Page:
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Veteranas (2001): Poet of the Mothers' Clubs


A gifted poet and singer, Odete Marques became an important grassroots leader in São Paulo's southern urban periphery during Brazil's military dictatorship (1964-1985). Born in 1940 in rural Minas Gerais State, Marques migrated to São Paulo with her husband in 1958 where they settled in its southern periphery. Marques was an early leader of the mothers' clubs (clubes de mães), groups of women organized through the Catholic Church. In 1973, Odete Marques helped write an open letter from the mothers' clubs to Brazil's military dictator, Emílio Médici, protesting high food prices and cost of living. That letter, addressed from the "mothers of the periphery," triggered a regime crackdown on popular organizing but also gave rise to the largest popular movement of the dictatorship era, the Cost of Living Movement (Movimento do Custo de Vida). In this movement and others up to the present, Marques advocated for the rights of working people and women. Her poem, Veteranas (2001) or Veterans, narrates the rise of the mothers' clubs amid the dictatorship and her bittersweet memories of those years. Like much poetry in another language, meaning can be difficult to translate: even the title when rendered into English loses Marques's purposeful use of the feminine "a" to refer to her female comrades. Still, the poem translated below offers a unique glimpse into one leading activist's memories of women's organizing in the periphery during the dictatorship. The line "we left our houses in search of addresses" evokes the precarious title to their land that many rural migrants held in the periphery. Indeed, the millions of migrants to the periphery in those years found it completely devoid of basic urban infrastructure and essential state services, a fact which Marques documents in detailed fashion. But after recounting the unfinished work of her comrades, Marques chooses to end her account of these years by evoking the poem's title, "We are the veterans (veteranas) that confronted the dictatorship." To hear Odete Marques read her poem, click the audio clip below the following English translation. Collection: "Songs of Revolution" Special Exhibit. Audio: Odete Maria Antônia Marques, interview with Daniel McDonald, February 23, 2018, São Paulo, Brazil. English Translation by Daniel McDonald It was in the 1970s that it all began. We left our homes in search of addresses. We needed to research for the struggle to begin. Everything here was awful, no electricity, no water, no sewers no daycares, no schools, no health clinics. The need was vast, children in the street [exposed] to the sun, the rain, the moon. We began to rise, youths, women, and men in the hope of changing our country for the better. We suffered repression and from much doubt. For our group, the sacrifice was great. The terror of our comrades, fearing our imprisonment. There was even separation, but within our hearts the hope was great [for] we had much faith. With each victory, joy exploded in our assemblies, in our celebrations, in our prayers. God the father we thanked for our courage and stubbornness and for our unity. And now, so much time has passed and the struggle continues. She who the struggle embraced cannot falter. We embraced the party and we made it grow. Our children already have children and yet nothing is set in stone. We are the veterans that fought the dictatorship. And here in our country, we fight with love, trying to make happy the working people.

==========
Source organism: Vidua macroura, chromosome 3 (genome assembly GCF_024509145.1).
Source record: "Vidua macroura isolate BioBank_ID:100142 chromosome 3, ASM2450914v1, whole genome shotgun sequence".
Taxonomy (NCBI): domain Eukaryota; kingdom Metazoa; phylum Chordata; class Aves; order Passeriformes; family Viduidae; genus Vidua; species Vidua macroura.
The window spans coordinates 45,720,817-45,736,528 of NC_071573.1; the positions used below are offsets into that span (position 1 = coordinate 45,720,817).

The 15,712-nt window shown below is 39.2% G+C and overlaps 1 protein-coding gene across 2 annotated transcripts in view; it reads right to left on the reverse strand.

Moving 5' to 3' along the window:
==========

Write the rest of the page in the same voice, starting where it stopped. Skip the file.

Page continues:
Odete Marques, "Veteranas (2001): Poet of the Mothers' Clubs" (2000). Brown Digital Repository. Brown University Library.